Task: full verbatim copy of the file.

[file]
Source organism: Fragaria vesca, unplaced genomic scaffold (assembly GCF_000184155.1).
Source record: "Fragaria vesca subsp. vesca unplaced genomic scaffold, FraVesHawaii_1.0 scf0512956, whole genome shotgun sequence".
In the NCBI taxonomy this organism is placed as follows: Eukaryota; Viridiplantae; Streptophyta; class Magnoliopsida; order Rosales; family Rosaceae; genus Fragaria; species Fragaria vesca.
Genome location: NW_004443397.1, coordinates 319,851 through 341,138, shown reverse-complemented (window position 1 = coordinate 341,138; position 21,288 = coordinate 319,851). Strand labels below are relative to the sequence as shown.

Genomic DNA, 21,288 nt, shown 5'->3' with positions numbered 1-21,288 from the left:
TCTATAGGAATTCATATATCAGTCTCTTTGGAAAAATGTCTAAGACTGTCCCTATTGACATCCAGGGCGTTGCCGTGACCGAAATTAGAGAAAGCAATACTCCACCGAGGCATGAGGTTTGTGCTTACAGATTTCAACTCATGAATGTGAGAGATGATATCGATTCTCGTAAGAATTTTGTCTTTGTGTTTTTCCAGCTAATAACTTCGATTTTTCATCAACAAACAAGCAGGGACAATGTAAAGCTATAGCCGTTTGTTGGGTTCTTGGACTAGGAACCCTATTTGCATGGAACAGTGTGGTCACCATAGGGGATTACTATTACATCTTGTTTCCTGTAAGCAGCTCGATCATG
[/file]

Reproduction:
Source organism: Fragaria vesca, unplaced genomic scaffold (assembly GCF_000184155.1).
Source record: "Fragaria vesca subsp. vesca unplaced genomic scaffold, FraVesHawaii_1.0 scf0512956, whole genome shotgun sequence".
In the NCBI taxonomy this organism is placed as follows: Eukaryota; Viridiplantae; Streptophyta; class Magnoliopsida; order Rosales; family Rosaceae; genus Fragaria; species Fragaria vesca.
Genome location: NW_004443397.1, coordinates 319,851 through 341,138, shown reverse-complemented (window position 1 = coordinate 341,138; position 21,288 = coordinate 319,851). Strand labels below are relative to the sequence as shown.

Genomic DNA, 21,288 nt, shown 5'->3' with positions numbered 1-21,288 from the left:
TCTATAGGAATTCATATATCAGTCTCTTTGGAAAAATGTCTAAGACTGTCCCTATTGACATCCAGGGCGTTGCCGTGACCGAAATTAGAGAAAGCAATACTCCACCGAGGCATGAGGTTTGTGCTTACAGATTTCAACTCATGAATGTGAGAGATGATATCGATTCTCGTAAGAATTTTGTCTTTGTGTTTTTCCAGCTAATAACTTCGATTTTTCATCAACAAACAAGCAGGGACAATGTAAAGCTATAGCCGTTTGTTGGGTTCTTGGACTAGGAACCCTATTTGCATGGAACAGTGTGGTCACCATAGGGGATTACTATTACATCTTGTTTCCTGTAAGCAGCTCGATCATG